Not paying interns? You might want to reconsider

Published: Sunday, June 23, 2013 at 6:01 a.m.
Last Modified: Friday, June 21, 2013 at 4:49 p.m.

Q: I heard about the federal court ruling last Friday that found an employer had violated federal minimum wage law by not paying their interns.

My company has about 10 people. Five of us are employees who've been around a while and the others are unpaid interns who come and go every few months.

Now I'm worried that maybe we should be paying them. How do we know if we are within the law?

A: The best way to figure out whether or not you should be paying interns is to use the six criteria outlined by the Department of Labor in Fact Sheet #71.

If you are deriving "any immediate benefit" from their work (your phones are being answered, your paperwork is being filed, they're assisting customers), then they should be paid.

In fact, "if an employer uses interns as substitutes for regular workers or to augment its existing workforce during specific time periods, these interns should be paid."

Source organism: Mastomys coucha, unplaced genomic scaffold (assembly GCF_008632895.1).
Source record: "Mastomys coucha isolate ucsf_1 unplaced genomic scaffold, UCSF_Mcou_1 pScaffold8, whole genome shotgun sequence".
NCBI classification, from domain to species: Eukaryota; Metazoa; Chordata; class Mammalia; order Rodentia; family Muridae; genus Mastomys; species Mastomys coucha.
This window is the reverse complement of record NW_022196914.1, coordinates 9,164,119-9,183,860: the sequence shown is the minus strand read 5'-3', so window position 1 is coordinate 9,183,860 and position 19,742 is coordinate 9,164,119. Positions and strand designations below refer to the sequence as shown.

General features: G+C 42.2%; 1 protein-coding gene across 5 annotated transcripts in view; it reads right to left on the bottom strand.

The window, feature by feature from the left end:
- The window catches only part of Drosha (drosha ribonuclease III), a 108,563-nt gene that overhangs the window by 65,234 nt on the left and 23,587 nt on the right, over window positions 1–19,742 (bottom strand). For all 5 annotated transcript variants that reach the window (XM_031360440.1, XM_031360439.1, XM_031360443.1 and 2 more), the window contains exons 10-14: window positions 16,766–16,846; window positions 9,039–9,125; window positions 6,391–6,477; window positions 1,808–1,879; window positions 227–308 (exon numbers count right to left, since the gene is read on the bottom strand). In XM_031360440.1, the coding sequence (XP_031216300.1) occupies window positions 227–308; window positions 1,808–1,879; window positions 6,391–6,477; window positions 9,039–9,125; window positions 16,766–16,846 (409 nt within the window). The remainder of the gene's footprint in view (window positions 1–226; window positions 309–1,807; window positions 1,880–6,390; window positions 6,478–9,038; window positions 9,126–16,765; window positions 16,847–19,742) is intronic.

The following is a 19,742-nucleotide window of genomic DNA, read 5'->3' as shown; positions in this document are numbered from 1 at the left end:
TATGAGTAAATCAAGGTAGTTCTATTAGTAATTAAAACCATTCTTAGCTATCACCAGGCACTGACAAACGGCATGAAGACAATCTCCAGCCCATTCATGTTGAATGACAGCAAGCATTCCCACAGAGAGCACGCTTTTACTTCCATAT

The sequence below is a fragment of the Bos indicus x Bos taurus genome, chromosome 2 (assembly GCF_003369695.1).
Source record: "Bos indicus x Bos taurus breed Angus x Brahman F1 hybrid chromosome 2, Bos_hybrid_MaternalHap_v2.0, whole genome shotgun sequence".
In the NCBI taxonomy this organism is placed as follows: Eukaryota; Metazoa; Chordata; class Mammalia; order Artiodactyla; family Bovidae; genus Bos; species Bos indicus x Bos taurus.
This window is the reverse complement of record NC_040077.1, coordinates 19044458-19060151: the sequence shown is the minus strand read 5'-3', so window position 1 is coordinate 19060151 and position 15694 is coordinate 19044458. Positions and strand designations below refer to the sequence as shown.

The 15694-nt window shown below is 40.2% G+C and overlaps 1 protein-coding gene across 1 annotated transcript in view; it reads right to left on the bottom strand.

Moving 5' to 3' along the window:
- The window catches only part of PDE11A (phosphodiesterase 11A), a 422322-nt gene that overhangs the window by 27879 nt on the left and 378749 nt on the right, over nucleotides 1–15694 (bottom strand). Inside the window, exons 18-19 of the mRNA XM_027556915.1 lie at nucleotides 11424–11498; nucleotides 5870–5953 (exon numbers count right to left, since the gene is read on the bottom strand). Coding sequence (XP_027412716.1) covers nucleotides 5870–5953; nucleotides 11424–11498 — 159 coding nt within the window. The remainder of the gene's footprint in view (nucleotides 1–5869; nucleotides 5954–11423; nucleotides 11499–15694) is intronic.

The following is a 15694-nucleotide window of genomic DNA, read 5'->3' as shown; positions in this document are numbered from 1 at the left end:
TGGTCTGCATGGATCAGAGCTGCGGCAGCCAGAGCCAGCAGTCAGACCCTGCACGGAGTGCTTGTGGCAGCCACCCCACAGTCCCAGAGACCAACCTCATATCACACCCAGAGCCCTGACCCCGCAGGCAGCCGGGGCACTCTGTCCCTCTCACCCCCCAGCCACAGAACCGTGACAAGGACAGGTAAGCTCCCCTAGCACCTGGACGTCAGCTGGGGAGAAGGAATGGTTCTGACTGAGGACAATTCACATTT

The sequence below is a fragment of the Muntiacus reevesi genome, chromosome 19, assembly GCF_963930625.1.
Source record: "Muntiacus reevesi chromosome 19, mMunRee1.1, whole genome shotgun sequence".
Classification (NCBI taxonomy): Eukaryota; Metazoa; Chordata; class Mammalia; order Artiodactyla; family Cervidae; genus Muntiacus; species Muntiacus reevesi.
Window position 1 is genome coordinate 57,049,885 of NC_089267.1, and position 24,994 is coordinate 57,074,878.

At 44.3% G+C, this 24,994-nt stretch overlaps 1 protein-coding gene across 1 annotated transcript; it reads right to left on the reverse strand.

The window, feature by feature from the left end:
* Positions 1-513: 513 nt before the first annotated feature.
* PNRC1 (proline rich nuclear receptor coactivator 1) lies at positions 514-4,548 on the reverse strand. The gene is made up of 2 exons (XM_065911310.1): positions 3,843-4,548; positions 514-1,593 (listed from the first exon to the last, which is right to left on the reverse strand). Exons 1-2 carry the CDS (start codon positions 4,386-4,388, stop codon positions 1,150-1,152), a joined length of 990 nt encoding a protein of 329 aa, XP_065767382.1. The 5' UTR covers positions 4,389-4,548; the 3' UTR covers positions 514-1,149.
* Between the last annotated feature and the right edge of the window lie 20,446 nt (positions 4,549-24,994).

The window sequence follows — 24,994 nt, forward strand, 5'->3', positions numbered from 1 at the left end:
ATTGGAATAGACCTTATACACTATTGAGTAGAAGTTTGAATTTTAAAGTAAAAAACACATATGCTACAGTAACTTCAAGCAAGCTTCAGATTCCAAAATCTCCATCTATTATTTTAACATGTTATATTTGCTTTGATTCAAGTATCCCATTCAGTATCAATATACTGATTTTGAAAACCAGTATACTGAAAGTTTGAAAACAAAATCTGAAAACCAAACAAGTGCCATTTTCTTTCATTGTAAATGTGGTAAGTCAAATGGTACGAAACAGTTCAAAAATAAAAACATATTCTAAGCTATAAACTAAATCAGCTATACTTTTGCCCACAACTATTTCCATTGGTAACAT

But wait, there's more: "If the employer would have hired additional employees or required existing staff to work additional hours had the interns not performed the work, then the interns will be viewed as employees and entitled to compensation."

You may ask, but isn't the intern benefiting from the experience also? To which the DOL responds, "the fact that they may be receiving some benefits in the form of a new skill or improved work habits will not exclude them from minimum wage" because the employer benefits from the interns' work.

If any of this applies to your interns, you should be paying them. And you wouldn't be alone. An estimated half of all internships are unpaid, and I'd take a wild guess that 80 percent of those are breaking the minimum wage law.

But why is it so widely accepted? Because so many respectable companies have been doing it for years without consequences. Until now.

It took a 42-year-old accounting intern named Eric Glatt — who switched careers and could afford to burn bridges — to bring a lawsuit and challenge what he calls "a form of institutionalized wage theft."

I do commend you for asking yourself the question. Hopefully many more employers will also.

Find the DOL fact sheet at

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